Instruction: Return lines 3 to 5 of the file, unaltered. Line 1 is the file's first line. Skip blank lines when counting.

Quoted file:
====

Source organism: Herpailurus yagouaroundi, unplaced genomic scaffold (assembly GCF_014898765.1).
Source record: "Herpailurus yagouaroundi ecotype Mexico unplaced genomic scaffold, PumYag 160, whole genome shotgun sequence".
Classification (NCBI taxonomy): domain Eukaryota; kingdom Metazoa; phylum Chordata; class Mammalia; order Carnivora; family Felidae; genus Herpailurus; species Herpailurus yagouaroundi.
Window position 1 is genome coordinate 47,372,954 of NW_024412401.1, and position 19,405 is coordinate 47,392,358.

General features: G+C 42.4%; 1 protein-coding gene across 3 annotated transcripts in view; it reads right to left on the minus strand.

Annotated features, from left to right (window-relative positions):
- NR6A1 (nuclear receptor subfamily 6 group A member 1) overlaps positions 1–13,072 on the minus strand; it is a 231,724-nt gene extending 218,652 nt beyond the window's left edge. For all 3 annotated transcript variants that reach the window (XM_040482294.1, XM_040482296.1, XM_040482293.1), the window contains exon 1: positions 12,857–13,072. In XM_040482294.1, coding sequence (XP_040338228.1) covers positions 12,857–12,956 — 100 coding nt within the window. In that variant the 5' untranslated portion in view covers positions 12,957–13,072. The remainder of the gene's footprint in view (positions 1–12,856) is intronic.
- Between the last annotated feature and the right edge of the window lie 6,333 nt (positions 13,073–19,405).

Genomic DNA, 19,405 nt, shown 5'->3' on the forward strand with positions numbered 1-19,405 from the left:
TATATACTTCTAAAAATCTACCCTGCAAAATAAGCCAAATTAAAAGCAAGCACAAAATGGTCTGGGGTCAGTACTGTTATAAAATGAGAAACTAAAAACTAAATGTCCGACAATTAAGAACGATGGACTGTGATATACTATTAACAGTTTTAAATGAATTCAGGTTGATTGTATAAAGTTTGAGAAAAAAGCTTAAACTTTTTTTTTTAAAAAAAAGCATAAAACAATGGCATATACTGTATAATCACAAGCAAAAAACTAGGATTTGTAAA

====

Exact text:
Classification (NCBI taxonomy): domain Eukaryota; kingdom Metazoa; phylum Chordata; class Mammalia; order Carnivora; family Felidae; genus Herpailurus; species Herpailurus yagouaroundi.
Window position 1 is genome coordinate 47,372,954 of NW_024412401.1, and position 19,405 is coordinate 47,392,358.

General features: G+C 42.4%; 1 protein-coding gene across 3 annotated transcripts in view; it reads right to left on the minus strand.